So FJ and Tacoma suspension...I've always wondered why, in stock form, those are so much taller than the 4runner, plus on top of that, they can lift the same 2.5-3.0". Are they not the same suspension like in the old days?

    I did run across that cheaper toytec 3" lift yesterday, and thought that would fit the bill nicely. Whatever I do, I need to research this fast and install it soon because summer is coming and I ain't working in 110 deg weather.
    1993 4runner, SAS, 3.0L, Auto Tranny
    2007 4runner, stock. For now.

  6. #6
    Quote Originally Posted by Robinhood4x4 View Post
    Whatever I do, I need to research this fast and install it soon because summer is coming and I ain't working in 110 deg weather.
    Lol I hear you on that! I have to get my projects done before the summer sets in. Too hot to work outside during the day.

    Sent from my SAMSUNG-SGH-I727 using Tapatalk
    98 3rz 4x4 5spd- Monstalined, 99 Talls, 4.30 E-locker, Extra Lights
    In Progress:
    Tundra/Rear Disc Brakes w/parking brake
    Roof Rack/Rear Ladder
    1st Gen Rollbar Shelf

  7. #7
    Just my .02, the second link Sean posted is a really good set up.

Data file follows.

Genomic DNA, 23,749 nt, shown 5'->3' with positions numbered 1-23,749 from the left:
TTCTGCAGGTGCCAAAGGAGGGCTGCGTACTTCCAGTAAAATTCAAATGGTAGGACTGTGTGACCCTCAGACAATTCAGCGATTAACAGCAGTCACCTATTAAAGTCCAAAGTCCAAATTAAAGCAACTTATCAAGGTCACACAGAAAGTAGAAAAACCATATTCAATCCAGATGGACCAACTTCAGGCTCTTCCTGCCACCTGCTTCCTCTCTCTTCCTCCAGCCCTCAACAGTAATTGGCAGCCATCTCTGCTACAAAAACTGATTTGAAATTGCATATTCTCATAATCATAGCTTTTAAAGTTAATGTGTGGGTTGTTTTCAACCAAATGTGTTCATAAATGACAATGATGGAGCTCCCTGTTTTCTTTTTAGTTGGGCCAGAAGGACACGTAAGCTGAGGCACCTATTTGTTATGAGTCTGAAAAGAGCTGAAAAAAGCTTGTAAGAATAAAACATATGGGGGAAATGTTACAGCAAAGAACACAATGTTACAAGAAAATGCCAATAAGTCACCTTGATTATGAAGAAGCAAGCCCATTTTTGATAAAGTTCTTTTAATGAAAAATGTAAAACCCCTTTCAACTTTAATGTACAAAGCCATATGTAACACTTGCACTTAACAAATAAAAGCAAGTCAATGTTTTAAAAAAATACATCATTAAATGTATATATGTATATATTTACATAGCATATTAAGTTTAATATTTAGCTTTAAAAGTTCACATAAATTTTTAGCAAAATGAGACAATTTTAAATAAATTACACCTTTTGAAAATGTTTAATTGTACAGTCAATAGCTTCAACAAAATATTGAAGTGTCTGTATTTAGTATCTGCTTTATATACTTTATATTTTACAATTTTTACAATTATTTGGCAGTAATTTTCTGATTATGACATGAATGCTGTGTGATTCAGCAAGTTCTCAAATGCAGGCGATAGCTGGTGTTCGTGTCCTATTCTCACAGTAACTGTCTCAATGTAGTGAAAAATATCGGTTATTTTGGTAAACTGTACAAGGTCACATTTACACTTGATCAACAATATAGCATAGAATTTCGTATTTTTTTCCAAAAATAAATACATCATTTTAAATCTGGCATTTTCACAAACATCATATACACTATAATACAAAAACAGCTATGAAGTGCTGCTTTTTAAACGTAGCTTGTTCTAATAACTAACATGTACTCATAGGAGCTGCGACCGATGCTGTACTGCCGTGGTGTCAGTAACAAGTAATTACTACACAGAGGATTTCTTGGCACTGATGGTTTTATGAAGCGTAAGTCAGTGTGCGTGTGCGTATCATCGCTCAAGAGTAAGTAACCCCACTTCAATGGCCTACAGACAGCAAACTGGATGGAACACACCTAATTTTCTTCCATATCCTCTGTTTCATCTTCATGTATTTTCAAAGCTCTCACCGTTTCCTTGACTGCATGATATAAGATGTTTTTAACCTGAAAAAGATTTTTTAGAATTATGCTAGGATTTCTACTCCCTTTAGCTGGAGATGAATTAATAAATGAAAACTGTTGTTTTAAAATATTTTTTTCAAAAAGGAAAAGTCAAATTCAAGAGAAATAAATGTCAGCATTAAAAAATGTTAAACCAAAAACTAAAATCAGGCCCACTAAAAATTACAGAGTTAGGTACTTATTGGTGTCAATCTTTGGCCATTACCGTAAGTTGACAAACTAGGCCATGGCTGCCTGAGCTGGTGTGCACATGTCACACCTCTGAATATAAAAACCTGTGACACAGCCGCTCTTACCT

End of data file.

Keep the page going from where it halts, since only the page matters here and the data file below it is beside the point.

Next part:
But to help with the $$$ aspect of things, getting the Bilstein's in the front with your stock coils putting the seat at a higher spot, and the FJ coils in the rear with Bilstein shocks.

    What's the final purpose of the Runner gonna be? Just mild trails or back to some crawling?

    Its been a while since some of our other 4th gen owners have been on here, hopefully someone else with one chimes in
    Avdian (Avy, Avi, Av, Eddie are some nicknames)
    Tess - 97' 4Runner "Project Something Or Another"
    Natascha - 99' GTI 2.0 N/A Auto - SOLD!!
    Swordfish - 05' Camry 2.4 Auto

  8. #8
    I just bought the first toytec option...bilstein 5100's all around with their lift springs.

    Purpose is going to be mild to moderate trails, though probably not up to the scale of Slick Rock or Deer Valley trail in CA. Eventually it'll get sliders, front and rear bumpers, and undercarriage armor, but probably not for a while.

    Anyway, stay tuned...
    1993 4runner, SAS, 3.0L, Auto Tranny
    2007 4runner, stock. For now.

  9. #9